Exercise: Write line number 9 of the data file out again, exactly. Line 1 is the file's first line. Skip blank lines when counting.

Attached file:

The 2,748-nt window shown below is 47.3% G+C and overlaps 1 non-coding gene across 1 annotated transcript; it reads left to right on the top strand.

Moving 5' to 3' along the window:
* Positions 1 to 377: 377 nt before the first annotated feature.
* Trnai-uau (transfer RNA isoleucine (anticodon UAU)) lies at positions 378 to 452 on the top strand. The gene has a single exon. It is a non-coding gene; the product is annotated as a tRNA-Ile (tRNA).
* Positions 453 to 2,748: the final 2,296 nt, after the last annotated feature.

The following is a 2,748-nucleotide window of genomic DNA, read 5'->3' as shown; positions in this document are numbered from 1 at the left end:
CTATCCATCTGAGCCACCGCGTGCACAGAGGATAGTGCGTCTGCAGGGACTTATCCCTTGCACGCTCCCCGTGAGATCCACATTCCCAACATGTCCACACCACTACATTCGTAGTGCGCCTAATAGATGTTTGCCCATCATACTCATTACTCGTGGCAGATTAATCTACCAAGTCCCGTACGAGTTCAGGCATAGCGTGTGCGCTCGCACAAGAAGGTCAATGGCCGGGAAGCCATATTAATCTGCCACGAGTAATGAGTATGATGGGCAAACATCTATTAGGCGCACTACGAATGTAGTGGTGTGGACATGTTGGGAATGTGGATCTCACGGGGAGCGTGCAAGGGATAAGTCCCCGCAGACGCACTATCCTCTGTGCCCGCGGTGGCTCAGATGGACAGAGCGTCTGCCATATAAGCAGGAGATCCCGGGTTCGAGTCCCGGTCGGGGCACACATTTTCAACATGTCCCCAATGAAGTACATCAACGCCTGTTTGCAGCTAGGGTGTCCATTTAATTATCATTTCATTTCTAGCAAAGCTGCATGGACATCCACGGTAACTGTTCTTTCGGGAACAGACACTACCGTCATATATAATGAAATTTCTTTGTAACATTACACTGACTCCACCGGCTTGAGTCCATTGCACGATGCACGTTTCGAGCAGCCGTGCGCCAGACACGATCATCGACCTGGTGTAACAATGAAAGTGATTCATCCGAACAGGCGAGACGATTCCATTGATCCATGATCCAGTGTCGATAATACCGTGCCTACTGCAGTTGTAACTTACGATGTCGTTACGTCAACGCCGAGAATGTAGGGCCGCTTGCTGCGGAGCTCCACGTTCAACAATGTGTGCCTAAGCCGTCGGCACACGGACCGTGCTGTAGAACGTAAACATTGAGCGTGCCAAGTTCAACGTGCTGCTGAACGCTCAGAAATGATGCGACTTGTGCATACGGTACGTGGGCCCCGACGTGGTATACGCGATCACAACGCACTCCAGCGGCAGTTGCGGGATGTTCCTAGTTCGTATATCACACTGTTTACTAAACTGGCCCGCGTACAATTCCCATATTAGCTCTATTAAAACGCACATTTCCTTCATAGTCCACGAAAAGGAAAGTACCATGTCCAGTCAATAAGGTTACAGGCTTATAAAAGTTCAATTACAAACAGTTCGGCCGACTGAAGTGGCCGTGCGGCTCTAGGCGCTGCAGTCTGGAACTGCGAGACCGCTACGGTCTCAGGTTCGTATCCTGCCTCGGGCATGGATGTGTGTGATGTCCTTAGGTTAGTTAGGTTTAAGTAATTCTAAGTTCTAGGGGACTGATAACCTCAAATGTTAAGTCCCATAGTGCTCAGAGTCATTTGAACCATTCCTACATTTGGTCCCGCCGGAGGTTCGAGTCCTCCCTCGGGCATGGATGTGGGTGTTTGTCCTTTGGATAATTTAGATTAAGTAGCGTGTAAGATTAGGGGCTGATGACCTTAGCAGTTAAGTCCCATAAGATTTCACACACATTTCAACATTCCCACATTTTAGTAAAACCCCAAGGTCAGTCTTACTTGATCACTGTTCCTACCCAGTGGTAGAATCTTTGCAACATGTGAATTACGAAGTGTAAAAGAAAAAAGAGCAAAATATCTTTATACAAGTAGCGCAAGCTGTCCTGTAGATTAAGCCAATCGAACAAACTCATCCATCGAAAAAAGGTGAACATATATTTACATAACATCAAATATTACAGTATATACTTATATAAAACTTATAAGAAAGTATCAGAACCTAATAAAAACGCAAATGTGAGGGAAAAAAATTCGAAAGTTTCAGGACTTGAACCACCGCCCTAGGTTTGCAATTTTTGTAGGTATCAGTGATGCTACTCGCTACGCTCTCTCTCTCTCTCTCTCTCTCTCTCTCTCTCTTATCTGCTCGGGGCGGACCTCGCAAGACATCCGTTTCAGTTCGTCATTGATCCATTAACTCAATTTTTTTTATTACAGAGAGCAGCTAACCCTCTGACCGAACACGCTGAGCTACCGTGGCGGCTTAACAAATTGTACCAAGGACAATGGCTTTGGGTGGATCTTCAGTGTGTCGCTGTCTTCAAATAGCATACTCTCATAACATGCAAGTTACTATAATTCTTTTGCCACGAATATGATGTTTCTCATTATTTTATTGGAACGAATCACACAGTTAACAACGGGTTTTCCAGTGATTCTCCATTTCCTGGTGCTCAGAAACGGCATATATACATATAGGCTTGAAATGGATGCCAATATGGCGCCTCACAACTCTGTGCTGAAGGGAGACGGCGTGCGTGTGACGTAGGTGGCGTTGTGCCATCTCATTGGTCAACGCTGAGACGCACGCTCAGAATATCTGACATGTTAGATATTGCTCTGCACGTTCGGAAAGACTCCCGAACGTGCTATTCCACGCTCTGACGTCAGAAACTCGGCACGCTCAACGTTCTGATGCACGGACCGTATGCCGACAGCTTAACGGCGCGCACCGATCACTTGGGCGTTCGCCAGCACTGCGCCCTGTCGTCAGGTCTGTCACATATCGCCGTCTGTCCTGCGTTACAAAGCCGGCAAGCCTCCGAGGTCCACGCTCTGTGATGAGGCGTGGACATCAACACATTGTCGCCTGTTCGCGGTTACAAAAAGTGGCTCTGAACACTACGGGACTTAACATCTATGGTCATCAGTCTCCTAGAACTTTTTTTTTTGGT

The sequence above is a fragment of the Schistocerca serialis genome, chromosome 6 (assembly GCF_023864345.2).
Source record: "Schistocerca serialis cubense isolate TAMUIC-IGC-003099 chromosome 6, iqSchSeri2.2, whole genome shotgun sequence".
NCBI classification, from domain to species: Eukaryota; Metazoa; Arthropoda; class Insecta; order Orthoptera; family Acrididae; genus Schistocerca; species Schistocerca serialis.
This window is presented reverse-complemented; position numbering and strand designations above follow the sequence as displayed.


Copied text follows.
Source record: "Schistocerca serialis cubense isolate TAMUIC-IGC-003099 chromosome 6, iqSchSeri2.2, whole genome shotgun sequence".